But although SP did purchase a large number of 12-1 sleepers from Pullman in 1948, they purchased even more with additional room accommodations, which SP evidently preferred, such as the 8-1-2 car (8 sections, 1 drawing room, 2 compartments). To get to cars like that from the 12-1 Rivarossi model requires modification. My second post (you can read it at: http://modelingthesp.blogspot.com/2014/07/modeling-sp-passenger-cars-sleepers.html ) showed the modification method published by Thomas C. Hoff in Mainline Modeler, and presented the window movement/substitution process for modifying Pullman configurations.
I showed in that second post (cited above) the first steps in modifying the 12-1 Rivarossi body to the 10-1-1 configuration (10 sections, 1 drawing room, 1 compartment). Once the window-correction part of the modeling was complete, I sprayed the car body with a light gray primer (I used Testors “Flat Dark Aircraft Gray,” their #1226, though I sure wouldn’t call it dark gray), which serves as a “witness coat” to help spot areas needing further work, as well as a base coat for the final color.
The interior is also sprayed gray, though later I will repaint the interior with a sort of buff color to look like a Pullman interior.
With the primer in place on both the interior and exterior of the body, I was ready to address the roof and other details. Essentially all of the “room” accommodation cars purchased from Pullman by Southern Pacific were air conditioned, so I needed to model the roof with the kind of add-on air ducts which Pullman applied.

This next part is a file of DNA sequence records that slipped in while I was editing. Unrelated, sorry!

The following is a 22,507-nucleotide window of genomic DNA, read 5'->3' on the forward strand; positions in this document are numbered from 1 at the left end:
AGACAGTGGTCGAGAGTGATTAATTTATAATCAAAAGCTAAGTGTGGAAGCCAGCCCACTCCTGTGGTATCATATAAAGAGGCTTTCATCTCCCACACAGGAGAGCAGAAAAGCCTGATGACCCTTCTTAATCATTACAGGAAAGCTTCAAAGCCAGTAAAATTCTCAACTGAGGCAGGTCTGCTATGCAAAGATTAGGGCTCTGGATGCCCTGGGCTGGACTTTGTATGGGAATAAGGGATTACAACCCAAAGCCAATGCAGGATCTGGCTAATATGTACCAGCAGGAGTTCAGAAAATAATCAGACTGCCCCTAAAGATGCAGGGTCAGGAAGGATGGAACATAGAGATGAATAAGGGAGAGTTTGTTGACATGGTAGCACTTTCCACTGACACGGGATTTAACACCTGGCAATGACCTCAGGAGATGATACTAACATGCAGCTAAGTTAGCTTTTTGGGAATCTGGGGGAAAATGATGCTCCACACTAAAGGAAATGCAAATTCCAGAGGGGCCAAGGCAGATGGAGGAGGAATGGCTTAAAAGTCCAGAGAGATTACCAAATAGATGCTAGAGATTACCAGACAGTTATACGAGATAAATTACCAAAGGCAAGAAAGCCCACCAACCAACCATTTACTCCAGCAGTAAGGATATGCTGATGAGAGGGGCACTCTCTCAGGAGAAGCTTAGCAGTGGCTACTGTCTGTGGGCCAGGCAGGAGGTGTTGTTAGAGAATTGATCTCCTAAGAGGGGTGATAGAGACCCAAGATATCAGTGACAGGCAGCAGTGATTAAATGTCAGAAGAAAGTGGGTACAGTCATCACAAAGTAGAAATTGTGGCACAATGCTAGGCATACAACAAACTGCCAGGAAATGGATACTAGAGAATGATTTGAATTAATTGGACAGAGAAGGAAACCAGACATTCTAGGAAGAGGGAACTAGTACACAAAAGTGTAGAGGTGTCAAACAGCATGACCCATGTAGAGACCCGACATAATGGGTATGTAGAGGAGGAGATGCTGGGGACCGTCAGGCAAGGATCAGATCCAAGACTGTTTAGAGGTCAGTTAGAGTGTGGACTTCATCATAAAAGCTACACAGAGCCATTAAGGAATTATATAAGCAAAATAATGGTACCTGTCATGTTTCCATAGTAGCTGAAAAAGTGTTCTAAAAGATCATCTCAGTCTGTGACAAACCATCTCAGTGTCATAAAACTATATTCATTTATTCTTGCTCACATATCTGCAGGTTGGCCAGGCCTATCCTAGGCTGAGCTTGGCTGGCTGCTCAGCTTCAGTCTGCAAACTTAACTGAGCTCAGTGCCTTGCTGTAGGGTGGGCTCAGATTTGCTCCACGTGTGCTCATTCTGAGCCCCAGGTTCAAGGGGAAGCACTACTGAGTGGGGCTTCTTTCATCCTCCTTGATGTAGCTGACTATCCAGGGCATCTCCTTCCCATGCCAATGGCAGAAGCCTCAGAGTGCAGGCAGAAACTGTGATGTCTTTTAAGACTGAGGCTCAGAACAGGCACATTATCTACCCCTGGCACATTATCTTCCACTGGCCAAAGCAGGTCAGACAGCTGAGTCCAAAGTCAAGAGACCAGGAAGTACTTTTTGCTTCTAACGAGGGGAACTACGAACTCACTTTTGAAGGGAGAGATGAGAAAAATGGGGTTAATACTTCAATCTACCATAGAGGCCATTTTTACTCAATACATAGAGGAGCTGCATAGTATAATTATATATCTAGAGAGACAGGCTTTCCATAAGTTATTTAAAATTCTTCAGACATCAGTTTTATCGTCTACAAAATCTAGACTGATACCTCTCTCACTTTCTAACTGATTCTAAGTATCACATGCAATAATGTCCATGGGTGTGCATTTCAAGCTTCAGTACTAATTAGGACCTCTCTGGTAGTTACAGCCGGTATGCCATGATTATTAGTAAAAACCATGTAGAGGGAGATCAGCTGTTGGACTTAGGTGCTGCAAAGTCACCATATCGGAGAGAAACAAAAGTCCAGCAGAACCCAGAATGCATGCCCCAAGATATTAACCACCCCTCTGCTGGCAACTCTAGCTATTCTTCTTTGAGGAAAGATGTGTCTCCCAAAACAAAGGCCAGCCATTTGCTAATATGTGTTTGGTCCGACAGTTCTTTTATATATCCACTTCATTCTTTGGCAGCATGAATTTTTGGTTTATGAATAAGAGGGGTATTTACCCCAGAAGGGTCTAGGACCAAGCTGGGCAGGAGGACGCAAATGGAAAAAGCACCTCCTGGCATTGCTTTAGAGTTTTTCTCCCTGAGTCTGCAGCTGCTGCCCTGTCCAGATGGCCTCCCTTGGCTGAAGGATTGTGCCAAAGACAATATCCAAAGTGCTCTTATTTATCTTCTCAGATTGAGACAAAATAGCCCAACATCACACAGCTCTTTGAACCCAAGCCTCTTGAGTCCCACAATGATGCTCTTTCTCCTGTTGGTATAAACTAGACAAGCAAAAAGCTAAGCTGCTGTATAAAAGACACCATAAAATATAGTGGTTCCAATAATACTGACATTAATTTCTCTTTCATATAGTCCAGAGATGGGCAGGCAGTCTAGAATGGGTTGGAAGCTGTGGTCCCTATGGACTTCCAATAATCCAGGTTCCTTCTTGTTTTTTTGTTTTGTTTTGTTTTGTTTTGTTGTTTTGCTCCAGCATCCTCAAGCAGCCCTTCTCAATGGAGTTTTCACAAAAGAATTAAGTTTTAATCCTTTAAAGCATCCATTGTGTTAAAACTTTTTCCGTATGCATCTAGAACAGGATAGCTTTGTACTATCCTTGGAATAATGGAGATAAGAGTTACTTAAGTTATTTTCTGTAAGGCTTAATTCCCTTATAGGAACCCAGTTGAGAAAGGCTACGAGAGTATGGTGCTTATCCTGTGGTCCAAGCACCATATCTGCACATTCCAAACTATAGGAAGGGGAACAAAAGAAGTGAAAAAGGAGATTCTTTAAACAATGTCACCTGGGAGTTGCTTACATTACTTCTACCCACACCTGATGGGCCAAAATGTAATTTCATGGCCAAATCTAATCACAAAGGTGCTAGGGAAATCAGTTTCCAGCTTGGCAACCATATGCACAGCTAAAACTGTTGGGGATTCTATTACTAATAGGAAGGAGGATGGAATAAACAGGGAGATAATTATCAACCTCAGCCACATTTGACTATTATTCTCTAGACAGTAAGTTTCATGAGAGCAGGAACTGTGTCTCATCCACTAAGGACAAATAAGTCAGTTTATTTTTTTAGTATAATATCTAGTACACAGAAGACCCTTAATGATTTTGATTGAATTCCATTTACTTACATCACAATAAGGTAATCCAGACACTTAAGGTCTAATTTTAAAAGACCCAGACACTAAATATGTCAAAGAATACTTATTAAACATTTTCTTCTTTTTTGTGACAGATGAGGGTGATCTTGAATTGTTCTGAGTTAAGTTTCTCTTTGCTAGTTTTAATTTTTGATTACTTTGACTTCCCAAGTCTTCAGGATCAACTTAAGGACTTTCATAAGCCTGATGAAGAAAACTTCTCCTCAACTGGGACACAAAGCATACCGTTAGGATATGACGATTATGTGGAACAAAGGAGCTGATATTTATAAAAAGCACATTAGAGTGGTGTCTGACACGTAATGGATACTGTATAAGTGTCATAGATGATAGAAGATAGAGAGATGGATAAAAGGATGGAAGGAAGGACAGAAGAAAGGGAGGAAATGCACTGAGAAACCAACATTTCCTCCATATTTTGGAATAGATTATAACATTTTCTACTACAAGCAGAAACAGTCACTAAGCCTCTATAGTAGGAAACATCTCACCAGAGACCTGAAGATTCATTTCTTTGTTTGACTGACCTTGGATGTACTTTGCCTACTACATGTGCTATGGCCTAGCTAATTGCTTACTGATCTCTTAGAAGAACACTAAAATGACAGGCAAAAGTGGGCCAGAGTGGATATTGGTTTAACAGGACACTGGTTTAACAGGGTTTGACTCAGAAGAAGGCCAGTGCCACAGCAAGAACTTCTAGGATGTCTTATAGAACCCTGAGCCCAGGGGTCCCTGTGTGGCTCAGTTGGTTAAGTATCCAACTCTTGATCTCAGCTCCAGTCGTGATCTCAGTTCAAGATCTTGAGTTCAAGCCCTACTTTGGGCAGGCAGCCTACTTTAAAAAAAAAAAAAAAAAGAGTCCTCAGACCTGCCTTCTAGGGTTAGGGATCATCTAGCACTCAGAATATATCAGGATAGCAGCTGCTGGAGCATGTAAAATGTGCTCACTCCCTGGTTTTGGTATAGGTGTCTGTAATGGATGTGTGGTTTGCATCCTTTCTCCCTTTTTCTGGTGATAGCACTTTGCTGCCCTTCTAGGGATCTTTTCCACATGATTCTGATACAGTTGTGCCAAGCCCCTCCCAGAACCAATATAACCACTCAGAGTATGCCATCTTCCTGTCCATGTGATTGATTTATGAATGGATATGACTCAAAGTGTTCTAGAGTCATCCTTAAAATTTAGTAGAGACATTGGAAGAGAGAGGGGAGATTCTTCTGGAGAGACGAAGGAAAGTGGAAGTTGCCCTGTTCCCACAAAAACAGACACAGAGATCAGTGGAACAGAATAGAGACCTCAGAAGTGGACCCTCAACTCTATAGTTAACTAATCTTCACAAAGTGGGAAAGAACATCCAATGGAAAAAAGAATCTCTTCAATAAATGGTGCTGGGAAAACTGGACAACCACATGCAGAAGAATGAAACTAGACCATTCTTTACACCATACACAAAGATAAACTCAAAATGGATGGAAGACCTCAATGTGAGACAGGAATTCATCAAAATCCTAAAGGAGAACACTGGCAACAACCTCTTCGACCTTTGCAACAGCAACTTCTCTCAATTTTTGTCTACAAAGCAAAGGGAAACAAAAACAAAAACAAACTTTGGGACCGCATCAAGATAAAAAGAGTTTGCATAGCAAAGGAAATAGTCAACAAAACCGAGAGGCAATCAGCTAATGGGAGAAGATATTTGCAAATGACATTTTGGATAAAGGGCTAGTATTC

In previous models, I used the wood duct shape once sold by Walthers, and that approach required not only a lot of filing and fitting of the wood part, but a lot of fussing (and a whole lot of Squadron Green putty) to make the faired ends of the ducts. Today the New England Rail Service (NERS) part #250 is the way to go, with ducting which fits the Rivarossi roof very well. You get two full-length ducts, and an assortment of duct end fairings, with instructions.
Your hobby shop can get it from Walthers, or you can order direct.
Each specific Pullman received particular ducting. In the early days, it often only served the sleeping part of the car, with aisles and restrooms left un-air conditioned, but as the retrofitting of air conditioning progressed through the fleet, cars tended to receive more and more duct length, with a fair number getting full-length air ducts on both sides. You need to find a photo to model from, if you want to reproduce a specific car accurately. I used the photo of one of SP’s 10-1-1 cars on page 174 of Volume 2 in the SPH&TS series, Southern Pacific Passenger Cars (Pasadena, 2005).
The Rivarossi roof part is entirely molded in clear styrene, since it also serves as the window glazing. Here is the Rivarossi roof prior to painting, with the NERS ducts applied on each side (this happens to be the roof for a 12-1, my model of Tuolumne, shown in the first post cited at the top of this post). I found these ducts really easy to apply.
Final rooftop color will be a pretty dark gray, to suggest weathered black roof cement. For this, I like the Tamiya “Gunship Grey” color, their no. TS-48.
I also like to make a modified car interior for Pullmans, since these cars have enough window space that the interior is actually visible in passing trains. But that topic can be a little complex, so I will defer description of it to a future post.
In another future post, I will show the result of airbrushing the car sides and ends with Tru-Color Paint #135, SP Dark Olive Green, and then lettering.